my 4th and 5th gigs

Click here for a complete list of entries in the series  “the first 23 gigs I can remember going to”.


4) Ultravox, Wembley Arena 5/11/86

Barrel-scraping time. This was Ultravox well after their peak, touring an album (U-Vox) that even their die-hard fans regard as rubbish.

I had mixed feelings about going to the gig but said Ultravox fan was well up for it, obviously. And then was hospitalised with something very nasty shortly beforehand (I can’t remember what, but we went to visit him in an isolation ward).

So I ended up going on my own. I was walking down the street trying to get people to buy my spare ticket (which was near impossible as everyone had them already) and managed to walk into a bollard, crushing my balls mid-sentenc. People laughed. That was the way I rolled as an awkward teenager in the 80s on the mean streets of Wembley.

I eventually sold the ticket to a tout for about 6 and a half pence. The support band were Terraplane, who I remember thinking were shit. I was seated about as far back as it is possible to be in Wembley Arena – i.e. probably in a different postcode to the stage.

The ‘Vox did a passable set of old and (shudder) new material. I am sure Midge Ure was on form.

It was Guy Fawkes night and I was on my own at the back of a fucking aircraft hanger listening to stadium synth pop. I have never been back to Wembley Arena since that night.


5) New Model Army, Town & Country Club 23/12/86

OK so perhaps this gig looks like a bit of a leap. I doubt many of the people who at the Ultravox show made it here as well. I’d been steadily falling under the spell of slightly punkier music. Tapes of Bauhaus and the Sex Pistols had been circulating at school. Parents were being pestered into buying DMs and leather jackets…

Until this point I’d had no idea about punk except seeing something about one of the Sex Pistols being sick at an airport on the news. The few punks that St Albans had to offer seemed incredibly exotic with their mad hair and slogans painted on their backs.

It was angry and there were lots of swearwords and it was definitely better than Midge Ure.

I’d hooked up with this guy at school called Wal. He had originally come to my attention when it was rumoured that he’d taken on his whole class during a woodwork lesson. With a large bit of wood. We bonded over music and hung around a lot, eventually venturing into the local gothy coterie.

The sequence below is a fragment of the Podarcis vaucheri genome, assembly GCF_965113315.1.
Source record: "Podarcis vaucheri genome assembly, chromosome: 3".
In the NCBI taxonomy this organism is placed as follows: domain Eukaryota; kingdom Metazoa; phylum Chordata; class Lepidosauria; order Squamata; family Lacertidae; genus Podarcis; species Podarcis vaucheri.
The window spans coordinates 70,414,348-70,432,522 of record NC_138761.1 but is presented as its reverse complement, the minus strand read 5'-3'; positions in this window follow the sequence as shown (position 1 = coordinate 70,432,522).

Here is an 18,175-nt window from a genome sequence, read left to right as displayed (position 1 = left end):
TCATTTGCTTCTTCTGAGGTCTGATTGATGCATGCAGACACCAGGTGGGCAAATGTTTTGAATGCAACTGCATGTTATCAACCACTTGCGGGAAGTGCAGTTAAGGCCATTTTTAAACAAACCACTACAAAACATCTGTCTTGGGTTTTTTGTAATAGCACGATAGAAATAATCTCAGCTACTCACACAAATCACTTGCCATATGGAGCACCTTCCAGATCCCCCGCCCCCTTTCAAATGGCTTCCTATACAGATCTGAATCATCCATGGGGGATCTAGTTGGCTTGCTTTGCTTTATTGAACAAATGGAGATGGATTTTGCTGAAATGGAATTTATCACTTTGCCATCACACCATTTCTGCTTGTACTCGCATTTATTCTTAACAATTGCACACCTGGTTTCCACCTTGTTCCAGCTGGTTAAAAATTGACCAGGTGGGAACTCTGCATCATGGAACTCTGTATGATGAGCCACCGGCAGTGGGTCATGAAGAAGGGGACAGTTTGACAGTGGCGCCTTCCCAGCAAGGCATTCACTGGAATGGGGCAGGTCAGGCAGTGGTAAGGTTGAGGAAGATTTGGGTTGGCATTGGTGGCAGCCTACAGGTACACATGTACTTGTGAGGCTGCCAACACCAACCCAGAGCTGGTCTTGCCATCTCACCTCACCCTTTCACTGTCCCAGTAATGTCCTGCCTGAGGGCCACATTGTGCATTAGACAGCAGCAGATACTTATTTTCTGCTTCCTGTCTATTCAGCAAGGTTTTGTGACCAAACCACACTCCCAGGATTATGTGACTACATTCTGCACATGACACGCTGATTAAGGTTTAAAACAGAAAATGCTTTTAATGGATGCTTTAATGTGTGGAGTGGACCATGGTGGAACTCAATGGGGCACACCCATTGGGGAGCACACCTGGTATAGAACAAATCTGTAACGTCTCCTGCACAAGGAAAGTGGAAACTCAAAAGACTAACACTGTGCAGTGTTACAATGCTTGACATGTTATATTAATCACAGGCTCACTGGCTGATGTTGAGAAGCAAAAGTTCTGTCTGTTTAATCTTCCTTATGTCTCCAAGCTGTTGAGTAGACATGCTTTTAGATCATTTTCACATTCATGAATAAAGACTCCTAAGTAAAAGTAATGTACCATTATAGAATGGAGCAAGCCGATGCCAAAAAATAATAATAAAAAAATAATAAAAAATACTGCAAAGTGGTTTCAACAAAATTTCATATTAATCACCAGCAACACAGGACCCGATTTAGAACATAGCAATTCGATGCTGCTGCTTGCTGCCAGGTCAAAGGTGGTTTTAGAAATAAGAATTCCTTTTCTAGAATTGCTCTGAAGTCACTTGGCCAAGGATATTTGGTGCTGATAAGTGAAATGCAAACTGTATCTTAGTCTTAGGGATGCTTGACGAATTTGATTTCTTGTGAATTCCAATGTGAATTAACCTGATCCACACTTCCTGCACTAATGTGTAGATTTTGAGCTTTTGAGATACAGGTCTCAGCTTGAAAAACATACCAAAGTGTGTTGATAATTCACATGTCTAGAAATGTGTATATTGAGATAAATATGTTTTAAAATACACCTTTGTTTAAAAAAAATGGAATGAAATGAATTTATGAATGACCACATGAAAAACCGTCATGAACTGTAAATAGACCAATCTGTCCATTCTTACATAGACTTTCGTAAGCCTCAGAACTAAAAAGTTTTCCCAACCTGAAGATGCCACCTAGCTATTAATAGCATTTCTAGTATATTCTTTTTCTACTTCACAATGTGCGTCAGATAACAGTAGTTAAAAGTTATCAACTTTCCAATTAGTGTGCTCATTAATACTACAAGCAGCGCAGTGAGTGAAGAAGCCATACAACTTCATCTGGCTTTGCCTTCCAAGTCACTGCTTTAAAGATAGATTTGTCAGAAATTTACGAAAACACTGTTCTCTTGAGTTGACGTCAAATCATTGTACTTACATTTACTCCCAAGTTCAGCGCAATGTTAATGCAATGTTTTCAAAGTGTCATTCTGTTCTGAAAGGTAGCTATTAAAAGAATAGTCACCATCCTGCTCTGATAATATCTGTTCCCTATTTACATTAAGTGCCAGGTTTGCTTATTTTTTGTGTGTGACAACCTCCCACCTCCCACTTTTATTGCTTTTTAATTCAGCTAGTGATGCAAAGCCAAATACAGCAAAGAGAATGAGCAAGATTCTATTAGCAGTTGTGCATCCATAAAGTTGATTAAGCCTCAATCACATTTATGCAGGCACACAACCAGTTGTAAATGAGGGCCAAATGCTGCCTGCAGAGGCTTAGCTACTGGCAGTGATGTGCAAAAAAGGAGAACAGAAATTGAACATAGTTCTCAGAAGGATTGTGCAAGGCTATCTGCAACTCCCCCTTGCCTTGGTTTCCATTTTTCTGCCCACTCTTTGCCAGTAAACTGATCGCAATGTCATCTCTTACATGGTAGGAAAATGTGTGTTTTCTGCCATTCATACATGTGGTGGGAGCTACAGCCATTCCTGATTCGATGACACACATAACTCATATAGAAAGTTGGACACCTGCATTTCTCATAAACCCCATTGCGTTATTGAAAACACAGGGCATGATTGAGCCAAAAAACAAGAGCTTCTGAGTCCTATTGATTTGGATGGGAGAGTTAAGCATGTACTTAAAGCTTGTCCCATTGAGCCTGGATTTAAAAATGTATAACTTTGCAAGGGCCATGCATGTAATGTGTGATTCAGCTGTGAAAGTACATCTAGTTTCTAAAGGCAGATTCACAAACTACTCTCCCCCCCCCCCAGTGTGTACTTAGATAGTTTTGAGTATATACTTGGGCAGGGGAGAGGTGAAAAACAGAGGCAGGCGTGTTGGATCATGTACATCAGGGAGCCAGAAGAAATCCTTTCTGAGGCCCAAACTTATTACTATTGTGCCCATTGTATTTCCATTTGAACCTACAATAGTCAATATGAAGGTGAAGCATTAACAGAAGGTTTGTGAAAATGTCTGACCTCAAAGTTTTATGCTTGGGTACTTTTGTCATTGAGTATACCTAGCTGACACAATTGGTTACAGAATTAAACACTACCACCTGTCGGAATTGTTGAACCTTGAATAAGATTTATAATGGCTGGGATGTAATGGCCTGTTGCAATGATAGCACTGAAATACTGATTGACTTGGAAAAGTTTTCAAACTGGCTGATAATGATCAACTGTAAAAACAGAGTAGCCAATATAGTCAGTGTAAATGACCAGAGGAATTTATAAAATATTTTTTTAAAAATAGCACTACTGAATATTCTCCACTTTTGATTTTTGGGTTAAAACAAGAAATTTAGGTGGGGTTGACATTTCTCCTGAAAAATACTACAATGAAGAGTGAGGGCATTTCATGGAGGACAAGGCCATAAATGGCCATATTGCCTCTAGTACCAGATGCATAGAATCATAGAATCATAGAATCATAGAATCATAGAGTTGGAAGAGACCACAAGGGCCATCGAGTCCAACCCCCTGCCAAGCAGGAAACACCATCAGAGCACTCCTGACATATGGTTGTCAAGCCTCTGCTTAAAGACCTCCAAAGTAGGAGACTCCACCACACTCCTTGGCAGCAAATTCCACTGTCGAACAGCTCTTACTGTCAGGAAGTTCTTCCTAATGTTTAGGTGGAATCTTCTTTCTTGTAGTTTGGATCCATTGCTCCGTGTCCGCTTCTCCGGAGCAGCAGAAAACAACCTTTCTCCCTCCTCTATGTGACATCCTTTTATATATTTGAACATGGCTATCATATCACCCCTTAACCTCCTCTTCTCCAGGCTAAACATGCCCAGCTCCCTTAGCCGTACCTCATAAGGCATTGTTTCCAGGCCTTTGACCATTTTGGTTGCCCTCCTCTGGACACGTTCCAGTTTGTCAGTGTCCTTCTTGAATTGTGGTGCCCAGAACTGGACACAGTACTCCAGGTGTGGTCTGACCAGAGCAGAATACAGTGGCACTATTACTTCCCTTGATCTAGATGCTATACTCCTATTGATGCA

Wal seemed like a natural punk to me, he was prone to spontaneity and getting into trouble. He brought me out of myself quite a bit. He ended up really badly falling out with his parents and living in a tent in a mate’s garden. At one point he stole his parent’s car while they were away on holiday (“don’t have any parties, don’t use the car”) . We went on a week-long jaunt to the south coast, sleeping in said car in multistoreys.

So Wal and I headed down to the gig on the train. New Model Army are the godfathers of a particular strain of “crusty” – all that celtic tribalism and tats and jewelry. (Didn’t chart pop sensations The Levellers emerge out of their following or something?) They had a slightly odd puritanical streak to them. And wore clogs.

Some years later when I was a student one of my housemates invited a bunch of New Model Army fans to stay. The noise of their fucking clogs going up and down the stairs was some way beyond my fairly elastic definition of acceptable behaviour for guests.

I can’t remember anything much about the gig.


  1. ‘oh god, yeah..U-Vox was a bag o’ shite, that was the record that finished Ultravox for me and long ago jettisoned from my collection, i’m pleased to say.

    Despised NMA proabably even more than U/vox at that point though. christ my ability to hate groups just because they were guitar-based was really intense back then. wish we’d all been blogging in our teens…it would’ve been so passionate/deluded

  2. Seeing as the Truth and Reconciliation Committee’s in town, I really used to like the “Vengeance” LP by NMA, the title track and “Smalltown England” still sound brilliant cranked up. A kid at school’s older brother taped it for me with a later NMA LP on the flip, which wasn’t so hot. Though I could never get into them properly cos of aforementioned clog-wearing, the fact they dressed even worse than I did at the time, and the oliver cromwell association. The ‘Model Militia’ became vaguely notorious for their antics, including stomping round in a pack at the gigs and intimidating any lone gig-goers who weren’t as dishevelled or as smelly as they were.

    I think the Levellers were to crustie what the Cure were to goth, the commercial entry level. Or I could be wrong? But I seem to remember most early 90s crusties being into Spiral Tribe and Twinkle Brothers, whereas Levellers fans were more like freshers who’d just strung some multi-coloured beads into the laces of their first pair of DMs.

  3. I had a New Model Army T-shirt, which my dad binned in a rage. History does not record whether it was the Cromwell connection that rose his ire, or that he simply didn’t think much of ‘Raw Melody Men’, either way, looking back I see he was right.

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